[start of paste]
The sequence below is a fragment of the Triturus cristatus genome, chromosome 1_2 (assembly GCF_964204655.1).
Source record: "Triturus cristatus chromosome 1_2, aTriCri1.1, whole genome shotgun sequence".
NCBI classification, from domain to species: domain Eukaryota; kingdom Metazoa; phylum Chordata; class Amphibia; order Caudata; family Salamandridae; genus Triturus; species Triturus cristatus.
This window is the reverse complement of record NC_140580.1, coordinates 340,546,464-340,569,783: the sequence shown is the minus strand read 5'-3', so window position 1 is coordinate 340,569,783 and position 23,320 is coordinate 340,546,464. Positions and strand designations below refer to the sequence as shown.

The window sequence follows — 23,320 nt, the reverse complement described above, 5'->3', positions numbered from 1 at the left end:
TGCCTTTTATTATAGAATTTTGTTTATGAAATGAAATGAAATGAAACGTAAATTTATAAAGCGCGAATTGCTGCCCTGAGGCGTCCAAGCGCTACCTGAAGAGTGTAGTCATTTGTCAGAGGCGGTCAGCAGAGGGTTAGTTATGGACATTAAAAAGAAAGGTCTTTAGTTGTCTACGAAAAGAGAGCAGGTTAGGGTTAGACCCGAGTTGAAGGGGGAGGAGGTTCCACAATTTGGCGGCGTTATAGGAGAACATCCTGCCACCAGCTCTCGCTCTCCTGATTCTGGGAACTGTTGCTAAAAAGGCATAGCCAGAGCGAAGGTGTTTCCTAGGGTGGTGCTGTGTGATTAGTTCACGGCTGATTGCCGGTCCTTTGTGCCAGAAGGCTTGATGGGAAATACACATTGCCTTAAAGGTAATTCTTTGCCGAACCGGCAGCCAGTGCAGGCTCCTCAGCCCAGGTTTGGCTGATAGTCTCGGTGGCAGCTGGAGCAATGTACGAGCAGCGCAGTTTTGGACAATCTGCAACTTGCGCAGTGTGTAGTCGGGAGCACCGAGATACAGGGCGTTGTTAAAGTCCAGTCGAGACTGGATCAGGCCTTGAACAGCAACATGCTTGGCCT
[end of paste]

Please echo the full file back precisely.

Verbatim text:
The sequence below is a fragment of the Triturus cristatus genome, chromosome 1_2 (assembly GCF_964204655.1).
Source record: "Triturus cristatus chromosome 1_2, aTriCri1.1, whole genome shotgun sequence".
NCBI classification, from domain to species: domain Eukaryota; kingdom Metazoa; phylum Chordata; class Amphibia; order Caudata; family Salamandridae; genus Triturus; species Triturus cristatus.
This window is the reverse complement of record NC_140580.1, coordinates 340,546,464-340,569,783: the sequence shown is the minus strand read 5'-3', so window position 1 is coordinate 340,569,783 and position 23,320 is coordinate 340,546,464. Positions and strand designations below refer to the sequence as shown.

The window sequence follows — 23,320 nt, the reverse complement described above, 5'->3', positions numbered from 1 at the left end:
TGCCTTTTATTATAGAATTTTGTTTATGAAATGAAATGAAATGAAACGTAAATTTATAAAGCGCGAATTGCTGCCCTGAGGCGTCCAAGCGCTACCTGAAGAGTGTAGTCATTTGTCAGAGGCGGTCAGCAGAGGGTTAGTTATGGACATTAAAAAGAAAGGTCTTTAGTTGTCTACGAAAAGAGAGCAGGTTAGGGTTAGACCCGAGTTGAAGGGGGAGGAGGTTCCACAATTTGGCGGCGTTATAGGAGAACATCCTGCCACCAGCTCTCGCTCTCCTGATTCTGGGAACTGTTGCTAAAAAGGCATAGCCAGAGCGAAGGTGTTTCCTAGGGTGGTGCTGTGTGATTAGTTCACGGCTGATTGCCGGTCCTTTGTGCCAGAAGGCTTGATGGGAAATACACATTGCCTTAAAGGTAATTCTTTGCCGAACCGGCAGCCAGTGCAGGCTCCTCAGCCCAGGTTTGGCTGATAGTCTCGGTGGCAGCTGGAGCAATGTACGAGCAGCGCAGTTTTGGACAATCTGCAACTTGCGCAGTGTGTAGTCGGGAGCACCGAGATACAGGGCGTTGTTAAAGTCCAGTCGAGACTGGATCAGGCCTTGAACAGCAACATGCTTGGCCT